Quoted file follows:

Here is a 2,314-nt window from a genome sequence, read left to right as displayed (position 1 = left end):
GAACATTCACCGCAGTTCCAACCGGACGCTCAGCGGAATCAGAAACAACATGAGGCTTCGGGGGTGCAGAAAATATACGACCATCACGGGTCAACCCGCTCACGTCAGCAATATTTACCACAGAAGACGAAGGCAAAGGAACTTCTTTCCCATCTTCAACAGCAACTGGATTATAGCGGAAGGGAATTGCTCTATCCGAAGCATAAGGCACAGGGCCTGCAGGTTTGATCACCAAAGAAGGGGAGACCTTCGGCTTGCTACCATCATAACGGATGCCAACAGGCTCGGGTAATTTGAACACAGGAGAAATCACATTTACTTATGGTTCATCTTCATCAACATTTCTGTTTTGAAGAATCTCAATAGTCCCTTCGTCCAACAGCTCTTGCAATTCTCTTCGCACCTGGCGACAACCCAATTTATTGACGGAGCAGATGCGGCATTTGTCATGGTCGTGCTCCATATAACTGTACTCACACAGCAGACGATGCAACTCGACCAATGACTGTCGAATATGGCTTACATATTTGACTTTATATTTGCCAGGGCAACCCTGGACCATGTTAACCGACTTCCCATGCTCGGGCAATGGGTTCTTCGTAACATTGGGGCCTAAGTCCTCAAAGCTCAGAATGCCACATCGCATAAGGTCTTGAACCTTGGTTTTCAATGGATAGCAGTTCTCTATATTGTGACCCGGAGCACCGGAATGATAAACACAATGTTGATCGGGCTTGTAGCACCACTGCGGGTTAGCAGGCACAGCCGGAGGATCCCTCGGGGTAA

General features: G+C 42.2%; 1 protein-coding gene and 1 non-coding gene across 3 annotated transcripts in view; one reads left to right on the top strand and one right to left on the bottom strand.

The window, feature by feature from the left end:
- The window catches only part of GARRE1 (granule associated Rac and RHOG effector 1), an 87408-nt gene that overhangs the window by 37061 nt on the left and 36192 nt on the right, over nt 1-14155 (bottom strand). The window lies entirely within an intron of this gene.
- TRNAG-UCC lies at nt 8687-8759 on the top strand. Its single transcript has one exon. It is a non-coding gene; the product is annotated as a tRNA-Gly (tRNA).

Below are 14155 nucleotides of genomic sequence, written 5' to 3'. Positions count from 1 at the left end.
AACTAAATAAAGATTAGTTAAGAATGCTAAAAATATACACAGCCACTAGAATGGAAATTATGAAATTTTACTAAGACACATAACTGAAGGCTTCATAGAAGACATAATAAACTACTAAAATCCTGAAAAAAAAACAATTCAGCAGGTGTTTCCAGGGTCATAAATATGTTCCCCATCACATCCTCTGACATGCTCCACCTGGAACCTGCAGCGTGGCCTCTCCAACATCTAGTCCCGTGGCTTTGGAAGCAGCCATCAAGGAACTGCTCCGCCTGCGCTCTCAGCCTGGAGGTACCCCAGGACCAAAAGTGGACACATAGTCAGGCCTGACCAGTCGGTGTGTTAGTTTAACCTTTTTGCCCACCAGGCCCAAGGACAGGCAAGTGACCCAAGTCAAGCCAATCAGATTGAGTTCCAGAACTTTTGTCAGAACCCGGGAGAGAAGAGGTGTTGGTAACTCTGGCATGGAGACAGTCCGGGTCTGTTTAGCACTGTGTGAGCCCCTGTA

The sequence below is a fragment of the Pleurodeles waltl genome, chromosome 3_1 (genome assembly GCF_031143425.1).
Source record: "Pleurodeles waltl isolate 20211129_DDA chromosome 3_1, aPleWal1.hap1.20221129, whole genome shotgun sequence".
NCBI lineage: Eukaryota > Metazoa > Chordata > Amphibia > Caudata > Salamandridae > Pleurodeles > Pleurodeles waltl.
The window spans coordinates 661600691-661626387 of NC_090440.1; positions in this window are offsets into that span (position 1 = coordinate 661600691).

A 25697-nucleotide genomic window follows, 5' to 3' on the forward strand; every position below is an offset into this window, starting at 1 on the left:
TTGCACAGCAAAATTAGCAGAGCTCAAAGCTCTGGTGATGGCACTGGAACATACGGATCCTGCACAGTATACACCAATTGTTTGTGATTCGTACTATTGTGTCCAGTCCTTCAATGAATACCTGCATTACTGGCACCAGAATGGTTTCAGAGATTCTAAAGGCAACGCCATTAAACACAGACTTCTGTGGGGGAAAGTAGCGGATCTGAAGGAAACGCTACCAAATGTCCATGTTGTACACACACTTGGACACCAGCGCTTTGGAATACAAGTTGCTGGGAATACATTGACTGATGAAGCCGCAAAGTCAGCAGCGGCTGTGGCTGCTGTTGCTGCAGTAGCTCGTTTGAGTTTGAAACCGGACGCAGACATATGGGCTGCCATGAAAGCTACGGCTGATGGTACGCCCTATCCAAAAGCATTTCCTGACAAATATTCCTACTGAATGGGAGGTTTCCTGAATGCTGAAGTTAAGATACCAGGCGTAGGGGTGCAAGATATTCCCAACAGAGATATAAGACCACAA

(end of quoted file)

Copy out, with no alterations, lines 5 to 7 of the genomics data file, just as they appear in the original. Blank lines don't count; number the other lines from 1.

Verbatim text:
- The window catches only part of GARRE1 (granule associated Rac and RHOG effector 1), an 87408-nt gene that overhangs the window by 37061 nt on the left and 36192 nt on the right, over nt 1-14155 (bottom strand). The window lies entirely within an intron of this gene.
- TRNAG-UCC lies at nt 8687-8759 on the top strand. Its single transcript has one exon. It is a non-coding gene; the product is annotated as a tRNA-Gly (tRNA).

Below are 14155 nucleotides of genomic sequence, written 5' to 3'. Positions count from 1 at the left end.